For example, I have an electric 12-string guitar tuned to D. Many 12-string players choose to tune down, which makes tension and vibrato easier. I also find that tuning down removes some of the piercing high-end treble frequencies that occur with a 12-string. Having mine set up as a full time down-tuned player, the neck is more stable and not under the heavy stress a 12-string tuned to E standard would be. Simply putting a capo on the second fret brings you right from D to E standard when it's necessary.

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The Bender

If you’re a blues player, you understand the simple beauty of a bent string. The longer I've played, I've realized that higher action makes for cleaner bends and more sustain on bent notes. Having a guitar set up for blues playing requires action that lies somewhere between low and medium. Low is great for fast playing, but bends can get sloppy sounding if you the action is too low. I also tend to like my blues action a little on the stiffer side, which makes for a clearer note through the length of the bend, and gives you more expressive tone. More relief on the truss rod will also give more room for bends in the middle of the fretboard, which is very important when playing with blues pentatonic scales or box patterns.

The Speed Demon

Most of us want action that is low, light, and quick. However, achieving this can come with some work. Setting up a guitar for speed requires a straight neck with very little relief and very low action. I find that this setup works well on some guitars -- but not all. I've found this setup easiest to achieve on 25.5” scale length guitars rather than shorter scale guitars.

The greater string tension is more forgiving when making the neck its straightest. But keep in mind that setting for speed may not be optimal for styles that require lots of rhythm work or big blues-style bends. For setting up in this style, I try to find my thinnest-necked guitar that can also remain stiff. A guitar with these attributes lends itself best to this style, which is why Ibanez has been so successful in speed-playing circles: their very strong multi-piece maple necks can accommodate extra-low action.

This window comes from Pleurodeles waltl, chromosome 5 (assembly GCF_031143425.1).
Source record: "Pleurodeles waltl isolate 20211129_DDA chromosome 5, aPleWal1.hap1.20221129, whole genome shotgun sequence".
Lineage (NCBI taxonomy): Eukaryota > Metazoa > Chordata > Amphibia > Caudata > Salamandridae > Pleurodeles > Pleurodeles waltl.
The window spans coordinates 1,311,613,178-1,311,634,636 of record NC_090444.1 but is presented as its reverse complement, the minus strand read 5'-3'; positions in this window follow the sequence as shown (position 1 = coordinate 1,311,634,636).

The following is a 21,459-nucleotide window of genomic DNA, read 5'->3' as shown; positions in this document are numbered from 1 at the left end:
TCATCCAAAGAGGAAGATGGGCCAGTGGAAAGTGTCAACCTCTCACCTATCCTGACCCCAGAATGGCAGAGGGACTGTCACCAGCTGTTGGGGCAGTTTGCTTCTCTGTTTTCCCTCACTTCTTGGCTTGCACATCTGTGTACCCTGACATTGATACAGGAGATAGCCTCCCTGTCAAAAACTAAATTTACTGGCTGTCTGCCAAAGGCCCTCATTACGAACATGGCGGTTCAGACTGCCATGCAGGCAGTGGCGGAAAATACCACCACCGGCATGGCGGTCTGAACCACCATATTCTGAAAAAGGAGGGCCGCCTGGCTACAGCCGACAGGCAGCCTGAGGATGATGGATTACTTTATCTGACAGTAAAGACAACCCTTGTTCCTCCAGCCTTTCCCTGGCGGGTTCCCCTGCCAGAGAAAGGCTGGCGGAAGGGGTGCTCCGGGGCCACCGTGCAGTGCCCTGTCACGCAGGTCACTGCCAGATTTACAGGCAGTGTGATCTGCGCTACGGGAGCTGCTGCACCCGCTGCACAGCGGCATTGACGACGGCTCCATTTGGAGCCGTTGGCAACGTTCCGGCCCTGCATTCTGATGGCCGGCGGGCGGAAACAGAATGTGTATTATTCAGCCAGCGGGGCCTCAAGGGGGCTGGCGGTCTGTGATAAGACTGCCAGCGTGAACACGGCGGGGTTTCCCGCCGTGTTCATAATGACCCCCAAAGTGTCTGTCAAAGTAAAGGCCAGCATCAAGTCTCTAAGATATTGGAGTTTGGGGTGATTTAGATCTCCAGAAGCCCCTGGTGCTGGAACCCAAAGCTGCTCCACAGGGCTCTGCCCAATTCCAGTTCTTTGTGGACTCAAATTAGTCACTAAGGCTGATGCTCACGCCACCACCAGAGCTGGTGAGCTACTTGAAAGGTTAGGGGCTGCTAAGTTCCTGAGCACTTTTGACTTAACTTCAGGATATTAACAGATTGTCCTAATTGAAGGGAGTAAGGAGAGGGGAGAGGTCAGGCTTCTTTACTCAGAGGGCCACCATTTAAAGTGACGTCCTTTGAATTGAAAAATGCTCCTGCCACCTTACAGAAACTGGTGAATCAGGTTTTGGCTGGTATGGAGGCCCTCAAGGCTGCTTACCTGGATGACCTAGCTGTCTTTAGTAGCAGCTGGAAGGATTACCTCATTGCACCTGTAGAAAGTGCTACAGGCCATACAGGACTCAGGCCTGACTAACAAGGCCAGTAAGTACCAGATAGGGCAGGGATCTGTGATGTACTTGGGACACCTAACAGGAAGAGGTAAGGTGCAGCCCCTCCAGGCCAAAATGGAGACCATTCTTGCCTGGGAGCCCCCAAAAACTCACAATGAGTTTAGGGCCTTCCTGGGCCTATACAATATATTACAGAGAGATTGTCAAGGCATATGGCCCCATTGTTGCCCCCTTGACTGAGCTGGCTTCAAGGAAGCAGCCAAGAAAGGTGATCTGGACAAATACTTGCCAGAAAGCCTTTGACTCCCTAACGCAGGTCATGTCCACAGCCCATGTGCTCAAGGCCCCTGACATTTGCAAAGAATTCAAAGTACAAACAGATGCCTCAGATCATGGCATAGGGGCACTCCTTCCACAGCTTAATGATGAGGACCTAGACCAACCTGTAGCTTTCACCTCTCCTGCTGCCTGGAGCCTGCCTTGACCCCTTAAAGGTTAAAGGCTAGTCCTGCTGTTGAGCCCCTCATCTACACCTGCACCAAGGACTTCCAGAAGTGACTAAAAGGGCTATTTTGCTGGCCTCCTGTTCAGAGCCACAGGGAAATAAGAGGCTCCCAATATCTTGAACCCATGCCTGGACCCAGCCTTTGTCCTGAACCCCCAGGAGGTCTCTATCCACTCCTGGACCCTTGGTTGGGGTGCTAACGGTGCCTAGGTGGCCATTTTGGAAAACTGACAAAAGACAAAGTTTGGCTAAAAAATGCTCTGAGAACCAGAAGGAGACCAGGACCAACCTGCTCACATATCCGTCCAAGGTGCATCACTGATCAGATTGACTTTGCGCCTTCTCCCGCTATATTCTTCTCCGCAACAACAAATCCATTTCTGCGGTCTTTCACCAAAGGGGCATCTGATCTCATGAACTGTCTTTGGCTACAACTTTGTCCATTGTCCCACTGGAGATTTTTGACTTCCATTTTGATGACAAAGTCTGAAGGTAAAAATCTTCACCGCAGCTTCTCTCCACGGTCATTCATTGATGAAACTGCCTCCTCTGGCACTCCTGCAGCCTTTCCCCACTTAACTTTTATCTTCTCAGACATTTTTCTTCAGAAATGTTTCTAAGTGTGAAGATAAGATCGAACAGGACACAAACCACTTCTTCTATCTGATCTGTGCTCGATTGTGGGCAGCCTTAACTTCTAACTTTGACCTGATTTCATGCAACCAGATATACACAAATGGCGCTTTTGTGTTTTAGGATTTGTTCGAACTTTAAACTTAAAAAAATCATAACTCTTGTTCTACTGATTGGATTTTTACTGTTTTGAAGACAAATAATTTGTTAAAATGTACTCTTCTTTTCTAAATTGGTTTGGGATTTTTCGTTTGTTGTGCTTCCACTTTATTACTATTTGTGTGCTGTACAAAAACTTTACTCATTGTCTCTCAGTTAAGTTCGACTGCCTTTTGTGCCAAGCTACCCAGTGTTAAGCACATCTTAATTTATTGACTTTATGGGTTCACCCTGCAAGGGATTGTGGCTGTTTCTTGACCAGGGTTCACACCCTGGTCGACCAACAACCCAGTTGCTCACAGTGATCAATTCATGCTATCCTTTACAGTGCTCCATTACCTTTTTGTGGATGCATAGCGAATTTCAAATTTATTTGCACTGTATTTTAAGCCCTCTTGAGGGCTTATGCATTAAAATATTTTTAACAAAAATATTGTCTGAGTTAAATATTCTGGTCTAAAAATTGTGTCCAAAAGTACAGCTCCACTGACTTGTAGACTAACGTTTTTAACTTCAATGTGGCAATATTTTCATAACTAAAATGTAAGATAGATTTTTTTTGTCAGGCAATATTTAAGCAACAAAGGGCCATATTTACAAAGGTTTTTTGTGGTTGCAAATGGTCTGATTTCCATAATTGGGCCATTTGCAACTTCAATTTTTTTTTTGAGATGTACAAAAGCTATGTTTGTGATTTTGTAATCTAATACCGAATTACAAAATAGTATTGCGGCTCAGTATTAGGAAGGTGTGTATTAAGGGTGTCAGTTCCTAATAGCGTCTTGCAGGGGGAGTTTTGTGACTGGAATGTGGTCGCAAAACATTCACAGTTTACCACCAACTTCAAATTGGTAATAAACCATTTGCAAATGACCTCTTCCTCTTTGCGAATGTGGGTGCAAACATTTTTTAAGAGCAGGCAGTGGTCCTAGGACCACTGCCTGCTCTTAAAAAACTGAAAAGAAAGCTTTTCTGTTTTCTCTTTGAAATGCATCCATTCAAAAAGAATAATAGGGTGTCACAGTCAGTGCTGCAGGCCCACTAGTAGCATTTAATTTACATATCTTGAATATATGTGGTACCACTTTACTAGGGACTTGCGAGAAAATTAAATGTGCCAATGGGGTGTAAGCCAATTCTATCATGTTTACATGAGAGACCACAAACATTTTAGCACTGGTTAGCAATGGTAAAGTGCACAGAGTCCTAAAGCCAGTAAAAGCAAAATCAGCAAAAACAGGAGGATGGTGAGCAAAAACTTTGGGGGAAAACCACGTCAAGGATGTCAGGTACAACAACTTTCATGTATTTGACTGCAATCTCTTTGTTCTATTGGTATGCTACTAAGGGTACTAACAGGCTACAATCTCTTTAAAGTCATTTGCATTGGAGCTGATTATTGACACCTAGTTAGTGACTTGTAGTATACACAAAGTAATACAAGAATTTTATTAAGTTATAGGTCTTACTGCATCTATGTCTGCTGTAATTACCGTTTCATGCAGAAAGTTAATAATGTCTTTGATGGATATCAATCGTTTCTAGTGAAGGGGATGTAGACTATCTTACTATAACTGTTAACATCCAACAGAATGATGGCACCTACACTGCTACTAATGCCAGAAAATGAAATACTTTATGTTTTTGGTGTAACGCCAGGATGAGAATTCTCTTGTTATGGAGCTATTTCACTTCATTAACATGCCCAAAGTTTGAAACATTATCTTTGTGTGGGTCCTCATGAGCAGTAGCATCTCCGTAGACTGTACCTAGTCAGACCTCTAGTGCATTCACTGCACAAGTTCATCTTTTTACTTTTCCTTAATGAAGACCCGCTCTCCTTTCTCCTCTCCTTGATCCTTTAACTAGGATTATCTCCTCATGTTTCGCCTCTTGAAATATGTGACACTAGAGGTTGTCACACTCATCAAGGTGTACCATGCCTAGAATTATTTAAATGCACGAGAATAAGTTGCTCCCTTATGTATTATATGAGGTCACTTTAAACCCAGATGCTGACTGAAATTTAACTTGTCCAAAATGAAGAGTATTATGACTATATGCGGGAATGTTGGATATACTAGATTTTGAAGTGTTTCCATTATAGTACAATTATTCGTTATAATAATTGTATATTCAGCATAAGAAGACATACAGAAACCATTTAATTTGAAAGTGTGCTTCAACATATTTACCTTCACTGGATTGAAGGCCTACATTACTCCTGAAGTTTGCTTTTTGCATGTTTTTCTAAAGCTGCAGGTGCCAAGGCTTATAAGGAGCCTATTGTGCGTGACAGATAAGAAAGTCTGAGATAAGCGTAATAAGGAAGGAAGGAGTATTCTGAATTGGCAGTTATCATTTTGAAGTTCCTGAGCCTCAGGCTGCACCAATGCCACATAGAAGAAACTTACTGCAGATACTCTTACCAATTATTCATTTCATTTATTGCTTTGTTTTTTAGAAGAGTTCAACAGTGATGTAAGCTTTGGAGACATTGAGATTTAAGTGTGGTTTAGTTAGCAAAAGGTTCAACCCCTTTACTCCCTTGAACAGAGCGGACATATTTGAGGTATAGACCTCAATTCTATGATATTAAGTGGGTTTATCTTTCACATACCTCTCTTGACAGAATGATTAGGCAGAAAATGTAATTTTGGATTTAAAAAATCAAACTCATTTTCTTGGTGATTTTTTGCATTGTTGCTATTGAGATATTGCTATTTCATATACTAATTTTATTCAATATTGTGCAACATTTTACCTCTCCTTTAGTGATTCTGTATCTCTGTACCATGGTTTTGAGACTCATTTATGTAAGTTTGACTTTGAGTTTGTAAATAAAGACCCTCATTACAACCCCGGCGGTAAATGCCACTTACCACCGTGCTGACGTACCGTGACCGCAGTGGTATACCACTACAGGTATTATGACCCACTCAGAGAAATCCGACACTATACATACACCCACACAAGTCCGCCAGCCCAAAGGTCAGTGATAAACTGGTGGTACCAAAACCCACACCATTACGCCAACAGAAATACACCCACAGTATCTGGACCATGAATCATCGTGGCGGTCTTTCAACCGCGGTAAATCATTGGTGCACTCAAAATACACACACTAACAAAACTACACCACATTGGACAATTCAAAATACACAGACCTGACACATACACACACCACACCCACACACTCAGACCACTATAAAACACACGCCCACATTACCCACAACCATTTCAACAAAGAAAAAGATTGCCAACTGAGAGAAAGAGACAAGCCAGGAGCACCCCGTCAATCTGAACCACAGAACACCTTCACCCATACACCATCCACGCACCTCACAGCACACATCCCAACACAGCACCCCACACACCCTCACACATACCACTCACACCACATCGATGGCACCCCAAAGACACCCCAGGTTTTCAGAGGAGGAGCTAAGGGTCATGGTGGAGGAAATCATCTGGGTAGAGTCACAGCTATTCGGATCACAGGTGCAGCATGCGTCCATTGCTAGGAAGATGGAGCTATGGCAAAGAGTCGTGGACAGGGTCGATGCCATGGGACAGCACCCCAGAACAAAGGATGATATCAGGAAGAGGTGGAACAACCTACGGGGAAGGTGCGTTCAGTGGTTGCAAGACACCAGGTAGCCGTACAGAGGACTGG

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The Rhythm Machine

Finally, a dedicated rhythm guitar has been a studio secret for ages. While a speed demon setup may be great for solos, it can also make your chords buzzy and sloppy-sounding. A chording set up will make chords sound rich and full, and will allow for more dynamic playing. Higher action will give you the opportunity to hit chords harder, making your rhythm playing more exciting and dynamic. While you might need to raise your bridge and nut to get set up, the full-sounding chords will make it worth the effort.

We tend to get complacent when we get comfortable with “the same.” Utilizing guitars you already own and tweaking them for different ideal playing scenarios can open you up to new sounds and styles that you might never have experienced before.

What is your set up? Do you experiment on your instruments, or is only one setup best?